Tuesday, August 30, 2011

Vivid Fiction

For those of you who don't know me, I'm horror and fantasy author Tim Waggoner. I've published over twenty novels and two short story collections, and my articles on writing have appeared in Writer's Digest and Writers' Journal, among others. I teach creative writing at Sinclair Community College, and I serve as a faculty mentor in Seton Hill University's Master of Fine Arts in Writing Popular Fiction program. You can find out more about me at http://www.timwaggoner.com/, friend me on Facebook at http://tinyurl.com/3ml5cpb, and follow me on Twitter at @timwaggoner.

I intend to use this blog to pass along writing tips of all kinds, from how to write better to what you need to know about publishing. First up, one of the most common problems I see with beginner's stories: lack of vivid writing.

We live in a culture stepped in video imagery, and even those of us who read a lot still experience stories more often through moves, TV shows, and video games. The problem is that these media only stimulate two senses: sight and hearing. So when beginners sit down to write fiction, they depict action using primarily sight and sound, and they often write with a distant third person point of view, as if they were watching their characters on a screen. If you want to write effective, evocative fiction, you need to do more -- your need to make your fiction come alive for your readers. Here's how:

1. Evoke all five senses. Smell, touch, and taste can have a strong impact on your readers because they're more intimate senses than sight and hearing. Our eyes and ears can gather information at a distance, but we have to get up close and personal to smell, touch, and taste something. This intimacy creates stronger reactions for us in real life, and it can do the same for readers in your fiction if you take advantage of it.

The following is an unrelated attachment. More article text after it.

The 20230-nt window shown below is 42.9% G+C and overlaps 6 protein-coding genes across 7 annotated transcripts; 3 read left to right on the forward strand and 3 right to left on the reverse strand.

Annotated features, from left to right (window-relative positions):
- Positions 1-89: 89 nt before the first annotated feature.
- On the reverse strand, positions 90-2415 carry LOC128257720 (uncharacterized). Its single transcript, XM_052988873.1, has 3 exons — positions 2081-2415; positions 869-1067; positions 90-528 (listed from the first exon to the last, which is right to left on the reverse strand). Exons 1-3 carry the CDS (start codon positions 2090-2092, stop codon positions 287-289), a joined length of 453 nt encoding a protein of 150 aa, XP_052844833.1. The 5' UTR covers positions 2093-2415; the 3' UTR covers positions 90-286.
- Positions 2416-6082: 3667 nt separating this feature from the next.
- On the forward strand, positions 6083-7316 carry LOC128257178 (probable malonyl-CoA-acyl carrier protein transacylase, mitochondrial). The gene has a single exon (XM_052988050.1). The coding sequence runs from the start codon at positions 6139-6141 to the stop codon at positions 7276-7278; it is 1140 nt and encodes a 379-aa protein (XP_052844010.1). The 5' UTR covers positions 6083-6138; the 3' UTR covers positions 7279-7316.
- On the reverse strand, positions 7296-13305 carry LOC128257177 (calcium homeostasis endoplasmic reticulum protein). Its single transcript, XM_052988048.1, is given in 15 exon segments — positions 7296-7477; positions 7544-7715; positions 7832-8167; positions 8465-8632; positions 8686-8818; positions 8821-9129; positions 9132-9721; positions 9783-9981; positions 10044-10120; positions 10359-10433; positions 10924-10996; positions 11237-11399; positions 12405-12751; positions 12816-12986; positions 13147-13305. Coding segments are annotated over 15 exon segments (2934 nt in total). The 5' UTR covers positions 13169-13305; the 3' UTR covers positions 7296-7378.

2. Write with a close point of view. Whatever point of view you choose -- first, second, or third -- the more you get into your character's head, the more vivid your story will be. I'm not talking about complete immersion into a character's consciousness, but rather imagining that there's a video camera mounted to your character's shoulder with two wires running into the back of his or her head. This camera can allow readers to experience whatever your character sees and hears, but the first wire running into the character's head can also allow them to experience whatever the character physically senses, including inner bodily sensations such as muscles tensing or nausea roiling in the gut, etc. The second wire allows readers to dip into the character's thoughts, emotions, memories, and psychological comparisons ("Hey, that cloud looks like a bunny!").

3. Blend and alternate 1 and 2. In order to use these techniques effectively, you need to mix them up. We experience life as an ever-shifting kaleidoscope of outer input and inner reaction, and you want to create a similar experience in your fiction. Don't be repetitive, though. Use an action, a thought, a smell, an emotion, a bit of dialogue, a sound, another action, etc. Blend different details the way they blend in real life.

Here's an example from my short story "Blame it on the Moonlight." Bill is a werewolf running from a mysterious pursuer.

Bill ran through the nightwood, branches snagging his clothes, scratching his fur-covered face and hands. Light from the full moon filtered down from the branches, providing more than enough illumination for his lupine eyes to see by. The moonlight healed his cuts almost instantly, but each time he was wounded small amounts of blood were exposed to the air. Not for very long, but long enough. The sharp, coppery tang was strong in his nostrils, and if he could smell it . . .

From somewhere behind him in the woods, Bill's preternatural hearing picked up a rustling, followed by an excited insectine chittering. The sound hit him on a deeply instinctive level, stirring a feeling within him unlike any he had ever known before.

She was coming.

There's more emphasis on physical sensation here because it's an action/suspense scene, and I purposely avoided delving too deeply into Bill's thoughts to keep the identity of who -- or what -- is pursuing him a secret. But otherwise, it's a vivid little scene that demonstrates what I'm talking about. Go forth and do thou likewise.

Department of Shameless Self-Promotion

My urban fantasy novels featuring zombie private eye extraordinaire Matt Richter -- Nekropolis, Dead Streets, and Dark War -- are all still available. Next month sees the release of Ghost Trackers, the novel I wrote in collaboration with Jason Hawes and Grant Wilson of Ghost Hunters fame.